5-10-2010: Brief thoughts about catchers

Victor Martinez is doing a better job holding runners, with only(!) 13 successful steals in the 18 games since that 9 steal debacle on April 20th against Texas. In those 18 games, we’ve caught 8 runners overall using a variety of pitchouts and pick-offs. But my feeling is that something still needs to be done to address the catching issue late in games. The last thing we want to be worrying about in the late innings of a close playoff game is one of our relievers walking a leadoff man, only to have him steal second and reach scoring position. With that in mind, I’ve been musing on possible solutions:

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2009 ALDS Game 1: Offense, defense flounder 0-5

Anytime you get shut out in the playoffs, it isn’t good. The Angels got their first playoff shutout ever last night on the strength of a 7.1 inning, 4-hit start by John Lackey. The 6-6 horse came out looking good, and it wasn’t until the 6th inning until we got a chance to do something against him. When he allowed a two-out single to Dustin Pedroia and walked Victor Martinez on four pitches, I was sure that he was falling apart; give him credit, he came back and got Kevin Youkilis to end the threat.

UPDATE: Credit home plate umpire Joe West, rather. That was clearly a walk. I was actually getting from my car to my TV during that at-bat, and I just reviewed the GameDay data.

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2008 Offseason: The Texas catchers

Much has been made of the catching surplus of the Texas Rangers this offseason, and they have announced that they are open to dealing one of them this offseason in return for a package centered around a top-of-the-rotation pitching prospect. This is quite understandable, given the lack of catching talent around the League and the Rangers’ constant lack of pitching. In the context of the Red Sox, we are likely talking about dealing one of Clay Buchholz, Justin Masterson or Michael Bowden. Let’s take a closer look at these trade candidates to see what we have here:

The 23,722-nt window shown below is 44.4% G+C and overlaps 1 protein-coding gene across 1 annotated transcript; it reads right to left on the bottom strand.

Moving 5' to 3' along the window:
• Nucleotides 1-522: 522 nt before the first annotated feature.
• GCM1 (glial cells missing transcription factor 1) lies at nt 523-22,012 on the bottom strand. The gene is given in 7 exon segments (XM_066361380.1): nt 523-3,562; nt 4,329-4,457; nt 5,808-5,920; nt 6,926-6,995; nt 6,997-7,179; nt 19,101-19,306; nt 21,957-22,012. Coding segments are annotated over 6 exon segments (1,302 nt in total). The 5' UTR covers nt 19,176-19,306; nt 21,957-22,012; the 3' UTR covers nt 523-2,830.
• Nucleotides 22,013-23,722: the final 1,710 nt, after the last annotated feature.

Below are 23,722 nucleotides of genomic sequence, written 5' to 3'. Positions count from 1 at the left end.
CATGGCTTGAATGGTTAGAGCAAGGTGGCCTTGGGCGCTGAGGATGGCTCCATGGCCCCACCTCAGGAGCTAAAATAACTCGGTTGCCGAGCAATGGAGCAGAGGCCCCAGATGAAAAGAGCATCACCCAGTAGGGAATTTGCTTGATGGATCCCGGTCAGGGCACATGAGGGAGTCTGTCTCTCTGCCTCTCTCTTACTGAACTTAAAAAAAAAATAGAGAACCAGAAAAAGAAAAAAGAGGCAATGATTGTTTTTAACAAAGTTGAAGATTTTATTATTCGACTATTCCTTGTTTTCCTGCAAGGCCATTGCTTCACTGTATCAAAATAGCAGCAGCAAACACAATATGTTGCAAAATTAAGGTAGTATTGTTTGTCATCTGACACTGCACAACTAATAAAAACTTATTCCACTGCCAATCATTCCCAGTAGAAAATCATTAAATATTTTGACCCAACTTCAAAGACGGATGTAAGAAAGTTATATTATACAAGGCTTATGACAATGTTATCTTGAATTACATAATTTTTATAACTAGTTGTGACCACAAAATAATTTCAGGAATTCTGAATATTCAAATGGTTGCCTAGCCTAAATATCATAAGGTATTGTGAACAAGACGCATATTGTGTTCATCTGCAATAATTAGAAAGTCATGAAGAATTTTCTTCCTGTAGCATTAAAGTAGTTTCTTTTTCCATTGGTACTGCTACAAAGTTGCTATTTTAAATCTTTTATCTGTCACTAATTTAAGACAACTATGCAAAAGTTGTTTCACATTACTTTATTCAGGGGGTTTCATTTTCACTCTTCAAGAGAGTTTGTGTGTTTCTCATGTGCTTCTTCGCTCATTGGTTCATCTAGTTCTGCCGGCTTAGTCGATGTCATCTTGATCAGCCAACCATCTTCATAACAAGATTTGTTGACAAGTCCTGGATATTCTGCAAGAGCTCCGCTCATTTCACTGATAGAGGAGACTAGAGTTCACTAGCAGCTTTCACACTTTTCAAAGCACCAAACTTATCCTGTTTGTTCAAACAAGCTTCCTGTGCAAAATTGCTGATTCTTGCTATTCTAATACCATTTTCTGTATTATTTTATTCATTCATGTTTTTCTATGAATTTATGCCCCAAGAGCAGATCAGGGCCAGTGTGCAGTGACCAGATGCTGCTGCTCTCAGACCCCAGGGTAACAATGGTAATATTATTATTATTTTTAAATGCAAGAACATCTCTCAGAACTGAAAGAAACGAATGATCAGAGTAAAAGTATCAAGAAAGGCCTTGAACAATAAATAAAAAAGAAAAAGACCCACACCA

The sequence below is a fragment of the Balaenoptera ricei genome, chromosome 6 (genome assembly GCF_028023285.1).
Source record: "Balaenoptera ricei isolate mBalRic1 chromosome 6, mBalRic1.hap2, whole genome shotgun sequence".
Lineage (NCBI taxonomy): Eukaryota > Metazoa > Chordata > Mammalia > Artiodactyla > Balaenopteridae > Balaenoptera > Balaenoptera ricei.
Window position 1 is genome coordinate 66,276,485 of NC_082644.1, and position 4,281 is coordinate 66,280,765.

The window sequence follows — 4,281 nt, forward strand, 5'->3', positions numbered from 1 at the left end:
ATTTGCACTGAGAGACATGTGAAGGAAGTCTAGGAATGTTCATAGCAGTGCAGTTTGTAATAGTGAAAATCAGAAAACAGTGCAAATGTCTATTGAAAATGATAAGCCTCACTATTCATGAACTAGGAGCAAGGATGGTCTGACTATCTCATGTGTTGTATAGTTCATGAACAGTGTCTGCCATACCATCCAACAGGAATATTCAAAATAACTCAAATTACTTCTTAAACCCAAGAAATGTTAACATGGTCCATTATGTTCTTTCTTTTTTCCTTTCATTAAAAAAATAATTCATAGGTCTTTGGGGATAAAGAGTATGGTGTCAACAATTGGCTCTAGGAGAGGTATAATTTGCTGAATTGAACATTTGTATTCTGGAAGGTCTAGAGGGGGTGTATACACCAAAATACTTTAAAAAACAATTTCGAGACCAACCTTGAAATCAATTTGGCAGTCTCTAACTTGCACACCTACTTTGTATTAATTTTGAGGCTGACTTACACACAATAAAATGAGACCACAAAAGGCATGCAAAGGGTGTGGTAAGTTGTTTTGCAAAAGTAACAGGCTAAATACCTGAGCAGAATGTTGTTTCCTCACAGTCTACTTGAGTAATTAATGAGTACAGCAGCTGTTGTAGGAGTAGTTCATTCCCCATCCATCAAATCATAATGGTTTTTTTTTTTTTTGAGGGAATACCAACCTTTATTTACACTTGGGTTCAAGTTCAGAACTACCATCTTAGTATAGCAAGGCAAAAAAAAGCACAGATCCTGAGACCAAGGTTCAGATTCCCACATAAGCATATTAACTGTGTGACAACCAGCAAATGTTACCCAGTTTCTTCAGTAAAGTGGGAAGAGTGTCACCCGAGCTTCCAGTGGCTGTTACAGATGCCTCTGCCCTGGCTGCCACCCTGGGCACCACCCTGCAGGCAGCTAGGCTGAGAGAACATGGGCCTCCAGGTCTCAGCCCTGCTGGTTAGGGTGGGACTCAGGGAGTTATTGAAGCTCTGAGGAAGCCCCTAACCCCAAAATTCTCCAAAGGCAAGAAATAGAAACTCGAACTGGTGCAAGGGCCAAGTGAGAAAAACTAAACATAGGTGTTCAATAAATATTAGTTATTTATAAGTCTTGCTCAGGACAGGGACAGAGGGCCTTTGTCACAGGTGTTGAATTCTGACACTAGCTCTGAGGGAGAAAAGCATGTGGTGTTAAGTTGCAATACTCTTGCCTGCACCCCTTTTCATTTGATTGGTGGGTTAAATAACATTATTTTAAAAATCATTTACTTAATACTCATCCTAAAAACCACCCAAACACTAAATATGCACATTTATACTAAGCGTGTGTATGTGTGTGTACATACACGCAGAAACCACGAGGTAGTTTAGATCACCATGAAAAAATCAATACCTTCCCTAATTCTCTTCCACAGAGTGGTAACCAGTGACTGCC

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15-7: Ellsbury, Pedroia lead in comeback win against the Halos, 7-6

On the first warm night in Fenway, David Pauley was called in to make an emergency start for Josh Beckett, who was pulled for “neck stiffness”. There isn’t much detail about how serious the injury is, but it is being said that Beckett has the flu bug that’s been going around. On a night when the Sox offense generated 7 runs on 16 hits and a walk, he was good enough that the Sox pulled it out yet again for their 6th straight win, 7-6.

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ALDS Game 2: Bullpen, Ramirez come up huge

Bottom of the ninth, deadlocked at 3-3. After surprisingly shaky starts by both Daisuke Matsuzaka and Kelvim Escobar, the Angels got their first look at the Boston bullpen in this series. Both pens pitched well, keeping each other hitless going into the ninth. Despite some unfavorable calls by the home plate umpire, Jonathan Papelbon makes it through 1 1/3 unscathed, bringing us to the bottom of the ninth.

Props to Julio Lugo, who managed to pull an outside pitch between short and third for a single to lead it off, and Dustin Pedroia on successfully moving him over on a hit and run. It wasn’t pretty, but it worked. Scioscia brings on Francisco Rodriguez. After Kevin Youkilis struck out, they walked David Ortiz, and you just knew it was gonna happen. Second pitch, Manny Ramirez absolutely crushes a belt-high inside fastball over the Monster, over Landsdowne St, over everything. He throws his hands up as he starts walking to first base; it is a thing of beauty. Good thing we saved all the walk-offs for the playoffs.

Key play of the game: Unknown boy literally grabs a foul ball out of Jeff Mathis‘ catcher’s mitt, extending Manny’s at-bat and allowing the tying run to score in the fifth. He instantly becomes a hero and a lifelong friend of Stephen King, who is sitting right behind him.

You might say that winning like that is “cheap”, but this is the playoffs, and that is what home field advantage should be about, Bartman notwithstanding. I was also not real proud that Vladimir Guerrero had to leave the game after getting smacked in the back by a Manny Delcarmen fastball. He throws 96+ mph. Ouch.

What to say about Dice-K? He totally sucked tonight. I am still a believer in him, but when he’s bad, he’s pretty darn bad. Meanwhile, the hero in the shadow, Hideki Okajima, flashed some wonderful changeups in working out of the seventh and the eighth innings. He looks okey-doke to me.

Going into Los Angeles with a 2-0 lead is the best possible scenario for us. The Angels have been the toughest team in the majors at home this season, but with Curt Schilling on the mound next and more injuries to deal with, something tells me they might just fold.

Oh, and did I mention that the Yankees lost with Joba the Hut on the mound? I believe that’s 0-2 for them.